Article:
Lustmord - The Socialist Realist

Lustmord - The Socialist Realist

June 7, 2018

Written by:

Gabriel Leașcu

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Brian Williams aka Lustmord recently played in Berlin at the The Long Now festival in Berlin’s infamous Kraftwerk building. He was the last to perform after almost 30 hours of live acts and improv sessions, from names like The Necks, Collin Stetson, Robert Aiki Lowe, Tomoko Sauvage and Melanie Velarde.

Unlike public perception might suggest, Lustmord is proving to be a rational individual, with a rich sense of humour, doing his thing for the past 30 years and trying like all of us to make sense of today’s hectic world, just as Theodor Adorno notes in his Theses Against Occultism that "the veiled tendency of society towards disaster lulls its victims in a false revelation, with a hallucinated phenomenon. In vain they hope in its fragmented blatancy to look their total doom in the eye and withstand it. Panic breaks once again, after millennia of enlightenment, over a humanity whose control of nature as control of men far exceeds in horror anything men ever had to fear from nature."

The Attic caught up with Lustmord to find out more about his creative process, what are his political views and why he thinks of himself as a socialist-realist.
I never deliberately joined any kind of organization. I don't like dogma or rules. I am talking about that need people have to join a group and feel special. I think that people who join groups tend to be not that interesting.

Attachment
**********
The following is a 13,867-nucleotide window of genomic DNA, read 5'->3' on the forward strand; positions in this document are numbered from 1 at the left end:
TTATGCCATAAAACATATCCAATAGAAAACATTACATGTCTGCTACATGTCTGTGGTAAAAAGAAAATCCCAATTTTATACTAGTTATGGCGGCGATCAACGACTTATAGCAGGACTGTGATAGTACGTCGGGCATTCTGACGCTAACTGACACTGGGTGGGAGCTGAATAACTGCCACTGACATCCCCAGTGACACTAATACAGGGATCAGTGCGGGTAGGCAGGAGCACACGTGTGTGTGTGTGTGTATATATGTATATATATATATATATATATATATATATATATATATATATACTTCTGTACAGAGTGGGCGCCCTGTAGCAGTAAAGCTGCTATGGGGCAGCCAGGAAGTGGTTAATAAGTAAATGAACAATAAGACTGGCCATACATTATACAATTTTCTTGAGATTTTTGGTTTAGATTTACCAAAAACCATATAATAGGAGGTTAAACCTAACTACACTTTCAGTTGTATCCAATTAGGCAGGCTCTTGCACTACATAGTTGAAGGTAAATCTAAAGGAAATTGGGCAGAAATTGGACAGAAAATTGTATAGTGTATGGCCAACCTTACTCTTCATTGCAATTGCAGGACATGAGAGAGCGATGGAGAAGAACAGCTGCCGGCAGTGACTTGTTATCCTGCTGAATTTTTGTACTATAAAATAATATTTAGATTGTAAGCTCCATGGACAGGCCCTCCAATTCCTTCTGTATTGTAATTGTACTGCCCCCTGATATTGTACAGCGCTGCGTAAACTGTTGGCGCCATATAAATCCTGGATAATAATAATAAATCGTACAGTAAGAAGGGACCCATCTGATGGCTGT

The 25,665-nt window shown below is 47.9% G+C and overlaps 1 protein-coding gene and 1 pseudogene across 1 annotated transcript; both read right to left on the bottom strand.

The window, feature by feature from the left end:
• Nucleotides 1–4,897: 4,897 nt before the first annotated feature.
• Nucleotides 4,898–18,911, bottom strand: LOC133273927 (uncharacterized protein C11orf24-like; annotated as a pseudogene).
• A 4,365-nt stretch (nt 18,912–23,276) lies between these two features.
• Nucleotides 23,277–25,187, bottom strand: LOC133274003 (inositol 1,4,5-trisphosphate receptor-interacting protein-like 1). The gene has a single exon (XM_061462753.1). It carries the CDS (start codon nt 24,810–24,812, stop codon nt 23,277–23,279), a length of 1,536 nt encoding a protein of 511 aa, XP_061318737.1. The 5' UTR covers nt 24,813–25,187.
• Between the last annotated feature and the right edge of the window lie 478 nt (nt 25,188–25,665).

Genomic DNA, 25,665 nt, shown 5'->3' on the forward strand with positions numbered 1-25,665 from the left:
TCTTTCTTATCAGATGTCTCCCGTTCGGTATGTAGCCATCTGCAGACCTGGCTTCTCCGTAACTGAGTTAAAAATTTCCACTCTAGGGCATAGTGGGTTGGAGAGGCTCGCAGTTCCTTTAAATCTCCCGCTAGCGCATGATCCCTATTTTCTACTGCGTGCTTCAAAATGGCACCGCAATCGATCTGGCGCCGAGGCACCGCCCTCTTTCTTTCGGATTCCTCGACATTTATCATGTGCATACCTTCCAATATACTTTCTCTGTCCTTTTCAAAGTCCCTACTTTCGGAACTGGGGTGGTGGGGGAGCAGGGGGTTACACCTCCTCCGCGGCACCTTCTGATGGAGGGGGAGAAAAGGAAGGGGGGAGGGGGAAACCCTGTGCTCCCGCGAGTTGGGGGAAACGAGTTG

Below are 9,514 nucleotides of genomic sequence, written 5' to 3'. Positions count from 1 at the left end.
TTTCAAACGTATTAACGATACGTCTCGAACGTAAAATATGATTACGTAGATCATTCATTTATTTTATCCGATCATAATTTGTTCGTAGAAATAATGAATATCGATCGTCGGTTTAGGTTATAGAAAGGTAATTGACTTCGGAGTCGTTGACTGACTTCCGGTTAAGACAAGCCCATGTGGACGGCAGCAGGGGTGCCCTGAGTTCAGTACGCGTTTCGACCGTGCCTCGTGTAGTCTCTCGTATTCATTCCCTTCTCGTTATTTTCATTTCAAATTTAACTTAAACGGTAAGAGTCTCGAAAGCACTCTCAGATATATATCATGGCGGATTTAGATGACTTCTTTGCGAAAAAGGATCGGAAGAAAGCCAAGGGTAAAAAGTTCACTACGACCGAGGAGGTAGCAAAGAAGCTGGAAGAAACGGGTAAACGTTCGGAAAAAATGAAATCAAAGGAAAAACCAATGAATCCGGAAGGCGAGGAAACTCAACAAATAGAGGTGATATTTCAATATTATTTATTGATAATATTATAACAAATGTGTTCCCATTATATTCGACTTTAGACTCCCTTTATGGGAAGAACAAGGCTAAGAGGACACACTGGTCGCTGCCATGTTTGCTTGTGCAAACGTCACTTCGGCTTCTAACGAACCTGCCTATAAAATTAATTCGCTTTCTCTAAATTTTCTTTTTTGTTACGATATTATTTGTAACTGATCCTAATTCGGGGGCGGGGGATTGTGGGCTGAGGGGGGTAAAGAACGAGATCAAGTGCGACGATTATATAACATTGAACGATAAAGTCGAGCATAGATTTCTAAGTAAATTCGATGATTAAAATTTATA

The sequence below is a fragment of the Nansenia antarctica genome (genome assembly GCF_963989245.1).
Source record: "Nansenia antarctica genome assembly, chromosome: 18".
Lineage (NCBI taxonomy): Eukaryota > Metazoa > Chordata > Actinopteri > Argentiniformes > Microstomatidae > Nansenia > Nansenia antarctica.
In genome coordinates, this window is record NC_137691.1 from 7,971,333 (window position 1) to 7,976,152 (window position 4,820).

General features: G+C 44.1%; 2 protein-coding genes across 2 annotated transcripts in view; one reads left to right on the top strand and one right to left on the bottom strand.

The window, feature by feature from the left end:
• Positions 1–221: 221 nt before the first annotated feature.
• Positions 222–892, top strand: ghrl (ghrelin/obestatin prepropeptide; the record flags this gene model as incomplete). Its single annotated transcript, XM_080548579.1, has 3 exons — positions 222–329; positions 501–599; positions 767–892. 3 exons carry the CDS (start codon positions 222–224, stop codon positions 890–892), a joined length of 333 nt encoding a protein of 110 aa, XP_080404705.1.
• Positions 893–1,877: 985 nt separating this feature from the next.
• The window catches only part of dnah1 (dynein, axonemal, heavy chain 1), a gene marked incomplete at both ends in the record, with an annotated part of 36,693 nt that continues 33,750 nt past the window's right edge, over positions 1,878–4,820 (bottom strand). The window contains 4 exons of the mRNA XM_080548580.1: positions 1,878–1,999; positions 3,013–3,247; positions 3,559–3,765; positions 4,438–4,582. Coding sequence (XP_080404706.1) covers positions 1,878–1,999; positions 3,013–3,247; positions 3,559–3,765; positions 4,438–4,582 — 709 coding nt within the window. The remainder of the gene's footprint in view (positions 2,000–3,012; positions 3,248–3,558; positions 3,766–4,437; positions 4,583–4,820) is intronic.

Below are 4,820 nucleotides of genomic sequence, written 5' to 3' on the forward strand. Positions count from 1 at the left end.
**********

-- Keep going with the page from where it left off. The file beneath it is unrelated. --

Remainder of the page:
Creative Process

The Long Noew 2018 @ Kraftwerk, Berlin. photo credits: Gabriel Leașcu
The Long Noew 2018 @ Kraftwerk, Berlin. photo credits: Gabriel Leașcu
Please tell me about your process when creating.

For an album I have very specific ideas. However, when playing live, I just have an idea about the beginning and the end, like a journey bringing you here and taking you back again. Also, as lives are mostly improvised, I prepare many things, but I am never sure about what or how I’ll put them together. So I just start playing and if it’s not working, I change it. But you don’t know if it’s working or not until you are actually doing it. It’s just feeling. At Maerzmusik festival will be a different experience for me without the visuals. Also, the visuals are on the hard drive and it’s a set length, so everything has to end by a certain time.

Did you study the acoustics before?

No. I played above a mine in Sweden and in three churches. Also fun. Well, maybe not fun, it’s just a different atmosphere. But when I played above the mine in Sweden it was crazy. The guys responsible with the sound were doing it part-time. They had great sound and they were theoretical physicists. They spend a week measuring the space with their computers. A team of top nerds, which I think is a compliment, because if you’re going to be a nerd, be extreme.

Did the information help you in that case?

Well, the sound wouldn’t have been that great if they weren’t there. They were calibrating all the sound system. That is very unusual. Of course, there are too many variables. However, let’s say you did measure a space, but then you have 200 people in there, which changes everything. So you just do a show and hope for the best. It’s not like you don’t try. You talk with the sound guys and work together to get the best sound possible, but, ultimately, you just hope for the best. It’s a live show so, by nature, it is imperfect, but you should try to make it as good as possible. I also think that a live can consist of all sorts of random things that could make it great or the opposite.
Lustmord. photo credits: Gabriel Leașcu
Lustmord. photo credits: Gabriel Leașcu